Air pollution, smoking and high population density could be contributing factors to obesity among children, researchers have said.

In the last 45 years, obesity rates have tripled so a global team wanted to investigate how combined environmental factors might impact the health condition, commonly associated with type 2 diabetes.

The study involved more than 1,300 children aged between six and 11 took from the UK, France, Greece, Lithuania and Spain.

The researchers analysed more than 170 factors that children are exposed to in pregnancy or childhood.

Each child had their body mass index (BMI), waist circumference and skinfold thickness measured. Blood and urine samples were also taken from the young people, as well as from their mothers during their pregnancy.

The research team discovered that exposure to both second-hand smoking and maternal smoking during pregnancy increased the chance of obesity. Air pollution was also a risk factor, as well as living in a built-up environment.

One of the study authors, Leda Chatzi who is Professor of Preventive Medicine at the University of Southern California, added: “The children who live in densely populated areas and go to schools in areas with few services and facilities were more likely to be obese.”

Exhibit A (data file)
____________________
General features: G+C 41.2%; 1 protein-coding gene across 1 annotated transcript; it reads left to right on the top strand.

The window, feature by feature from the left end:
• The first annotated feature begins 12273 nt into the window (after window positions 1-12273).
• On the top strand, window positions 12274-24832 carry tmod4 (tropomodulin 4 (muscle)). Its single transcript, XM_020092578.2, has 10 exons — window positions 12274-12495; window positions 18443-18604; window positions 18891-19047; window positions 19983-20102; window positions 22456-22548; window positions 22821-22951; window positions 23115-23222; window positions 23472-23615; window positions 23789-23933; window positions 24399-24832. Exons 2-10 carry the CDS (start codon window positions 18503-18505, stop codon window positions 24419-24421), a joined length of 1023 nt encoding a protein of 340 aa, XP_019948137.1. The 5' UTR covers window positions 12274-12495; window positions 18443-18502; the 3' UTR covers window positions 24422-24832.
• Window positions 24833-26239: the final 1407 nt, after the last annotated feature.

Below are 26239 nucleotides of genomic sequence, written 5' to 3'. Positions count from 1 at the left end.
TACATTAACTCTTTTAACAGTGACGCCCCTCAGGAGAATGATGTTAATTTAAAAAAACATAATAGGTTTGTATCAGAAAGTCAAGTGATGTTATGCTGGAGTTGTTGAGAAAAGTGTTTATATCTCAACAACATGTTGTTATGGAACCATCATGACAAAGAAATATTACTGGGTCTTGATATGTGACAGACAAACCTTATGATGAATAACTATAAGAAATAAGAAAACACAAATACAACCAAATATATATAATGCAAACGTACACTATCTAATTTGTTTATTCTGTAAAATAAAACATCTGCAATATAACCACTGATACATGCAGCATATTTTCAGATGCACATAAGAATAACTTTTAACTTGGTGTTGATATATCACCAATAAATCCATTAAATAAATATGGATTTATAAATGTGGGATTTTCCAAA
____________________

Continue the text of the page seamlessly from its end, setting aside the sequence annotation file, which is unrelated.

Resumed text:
Lead researcher Martine Vrijheid, Research Professor at the Global Health Institute (ISGlobal) in Barcelona, said: “The prevalence of childhood obesity is increasing at alarming rates across the globe and may have increased even more than usual during the COVID-19 lockdown period.

“These findings provide further evidence that modifying environmental exposures early in life can limit the risk of obesity and associated complications. The implications for public health are important since these results may help to identify obesity-related exposures that could be targeted for prevention and intervention early in life.”

The study findings have been published in the Environmental Health Perspectives journal.

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